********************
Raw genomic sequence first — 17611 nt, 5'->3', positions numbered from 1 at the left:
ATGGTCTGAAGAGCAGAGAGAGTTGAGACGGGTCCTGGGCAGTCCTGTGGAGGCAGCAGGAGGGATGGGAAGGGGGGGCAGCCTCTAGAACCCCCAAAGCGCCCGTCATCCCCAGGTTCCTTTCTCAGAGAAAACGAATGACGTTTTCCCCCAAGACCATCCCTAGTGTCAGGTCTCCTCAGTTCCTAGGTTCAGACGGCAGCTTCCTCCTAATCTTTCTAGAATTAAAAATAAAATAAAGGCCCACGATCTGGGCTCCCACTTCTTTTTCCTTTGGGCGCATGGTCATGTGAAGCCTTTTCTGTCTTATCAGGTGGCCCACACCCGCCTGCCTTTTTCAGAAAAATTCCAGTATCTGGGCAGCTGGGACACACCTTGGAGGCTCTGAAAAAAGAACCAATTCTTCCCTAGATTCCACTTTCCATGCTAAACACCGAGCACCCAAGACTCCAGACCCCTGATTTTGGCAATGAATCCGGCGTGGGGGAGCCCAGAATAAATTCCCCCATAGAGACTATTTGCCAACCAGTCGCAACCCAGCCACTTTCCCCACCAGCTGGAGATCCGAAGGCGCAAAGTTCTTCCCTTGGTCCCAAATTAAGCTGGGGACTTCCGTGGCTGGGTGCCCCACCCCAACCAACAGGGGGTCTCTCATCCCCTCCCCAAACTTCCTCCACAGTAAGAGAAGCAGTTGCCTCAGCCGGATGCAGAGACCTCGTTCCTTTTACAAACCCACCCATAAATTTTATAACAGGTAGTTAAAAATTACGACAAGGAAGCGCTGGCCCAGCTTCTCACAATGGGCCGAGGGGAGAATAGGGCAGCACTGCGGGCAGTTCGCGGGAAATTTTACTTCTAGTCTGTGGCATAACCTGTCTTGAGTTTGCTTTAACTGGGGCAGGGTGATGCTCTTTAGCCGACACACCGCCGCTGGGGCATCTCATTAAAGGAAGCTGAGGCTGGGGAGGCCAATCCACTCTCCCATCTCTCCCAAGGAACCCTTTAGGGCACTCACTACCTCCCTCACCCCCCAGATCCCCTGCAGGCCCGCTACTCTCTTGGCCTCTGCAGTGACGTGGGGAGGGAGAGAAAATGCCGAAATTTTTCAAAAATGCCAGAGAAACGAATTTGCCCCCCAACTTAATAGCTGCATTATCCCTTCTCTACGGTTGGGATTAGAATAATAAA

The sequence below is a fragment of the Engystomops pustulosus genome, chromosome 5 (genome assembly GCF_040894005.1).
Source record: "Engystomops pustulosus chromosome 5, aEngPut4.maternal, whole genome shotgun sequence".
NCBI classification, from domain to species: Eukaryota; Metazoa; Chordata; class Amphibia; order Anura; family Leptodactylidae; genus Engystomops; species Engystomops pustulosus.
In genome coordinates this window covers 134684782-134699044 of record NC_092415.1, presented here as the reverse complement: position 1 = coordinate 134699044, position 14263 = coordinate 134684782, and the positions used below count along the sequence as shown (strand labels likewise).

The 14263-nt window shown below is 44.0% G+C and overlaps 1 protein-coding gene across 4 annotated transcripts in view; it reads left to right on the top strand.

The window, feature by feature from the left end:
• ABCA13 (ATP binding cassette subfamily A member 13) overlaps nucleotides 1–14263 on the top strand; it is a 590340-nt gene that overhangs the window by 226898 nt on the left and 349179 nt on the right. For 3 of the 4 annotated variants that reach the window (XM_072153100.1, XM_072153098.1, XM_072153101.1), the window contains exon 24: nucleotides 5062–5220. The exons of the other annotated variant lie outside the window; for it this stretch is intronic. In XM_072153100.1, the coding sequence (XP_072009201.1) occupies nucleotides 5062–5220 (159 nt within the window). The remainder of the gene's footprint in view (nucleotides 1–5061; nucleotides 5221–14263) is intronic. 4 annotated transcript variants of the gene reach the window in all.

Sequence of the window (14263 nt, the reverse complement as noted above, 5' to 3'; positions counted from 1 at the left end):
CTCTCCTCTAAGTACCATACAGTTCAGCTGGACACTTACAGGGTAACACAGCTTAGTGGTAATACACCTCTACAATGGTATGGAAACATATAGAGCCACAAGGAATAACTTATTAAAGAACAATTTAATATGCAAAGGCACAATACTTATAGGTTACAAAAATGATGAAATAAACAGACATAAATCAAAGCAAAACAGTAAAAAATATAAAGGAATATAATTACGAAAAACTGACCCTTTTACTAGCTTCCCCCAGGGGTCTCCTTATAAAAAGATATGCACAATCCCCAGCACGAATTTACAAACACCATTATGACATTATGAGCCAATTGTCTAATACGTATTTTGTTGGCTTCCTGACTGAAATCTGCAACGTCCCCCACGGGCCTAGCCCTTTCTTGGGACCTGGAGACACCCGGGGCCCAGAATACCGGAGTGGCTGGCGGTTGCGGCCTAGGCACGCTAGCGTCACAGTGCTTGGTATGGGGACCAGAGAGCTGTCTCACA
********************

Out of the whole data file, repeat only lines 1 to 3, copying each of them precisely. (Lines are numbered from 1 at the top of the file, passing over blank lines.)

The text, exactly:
Raw genomic sequence first — 17611 nt, 5'->3', positions numbered from 1 at the left:
ATGGTCTGAAGAGCAGAGAGAGTTGAGACGGGTCCTGGGCAGTCCTGTGGAGGCAGCAGGAGGGATGGGAAGGGGGGGCAGCCTCTAGAACCCCCAAAGCGCCCGTCATCCCCAGGTTCCTTTCTCAGAGAAAACGAATGACGTTTTCCCCCAAGACCATCCCTAGTGTCAGGTCTCCTCAGTTCCTAGGTTCAGACGGCAGCTTCCTCCTAATCTTTCTAGAATTAAAAATAAAATAAAGGCCCACGATCTGGGCTCCCACTTCTTTTTCCTTTGGGCGCATGGTCATGTGAAGCCTTTTCTGTCTTATCAGGTGGCCCACACCCGCCTGCCTTTTTCAGAAAAATTCCAGTATCTGGGCAGCTGGGACACACCTTGGAGGCTCTGAAAAAAGAACCAATTCTTCCCTAGATTCCACTTTCCATGCTAAACACCGAGCACCCAAGACTCCAGACCCCTGATTTTGGCAATGAATCCGGCGTGGGGGAGCCCAGAATAAATTCCCCCATAGAGACTATTTGCCAACCAGTCGCAACCCAGCCACTTTCCCCACCAGCTGGAGATCCGAAGGCGCAAAGTTCTTCCCTTGGTCCCAAATTAAGCTGGGGACTTCCGTGGCTGGGTGCCCCACCCCAACCAACAGGGGGTCTCTCATCCCCTCCCCAAACTTCCTCCACAGTAAGAGAAGCAGTTGCCTCAGCCGGATGCAGAGACCTCGTTCCTTTTACAAACCCACCCATAAATTTTATAACAGGTAGTTAAAAATTACGACAAGGAAGCGCTGGCCCAGCTTCTCACAATGGGCCGAGGGGAGAATAGGGCAGCACTGCGGGCAGTTCGCGGGAAATTTTACTTCTAGTCTGTGGCATAACCTGTCTTGAGTTTGCTTTAACTGGGGCAGGGTGATGCTCTTTAGCCGACACACCGCCGCTGGGGCATCTCATTAAAGGAAGCTGAGGCTGGGGAGGCCAATCCACTCTCCCATCTCTCCCAAGGAACCCTTTAGGGCACTCACTACCTCCCTCACCCCCCAGATCCCCTGCAGGCCCGCTACTCTCTTGGCCTCTGCAGTGACGTGGGGAGGGAGAGAAAATGCCGAAATTTTTCAAAAATGCCAGAGAAACGAATTTGCCCCCCAACTTAATAGCTGCATTATCCCTTCTCTACGGTTGGGATTAGAATAATAAA

The sequence below is a fragment of the Engystomops pustulosus genome, chromosome 5 (genome assembly GCF_040894005.1).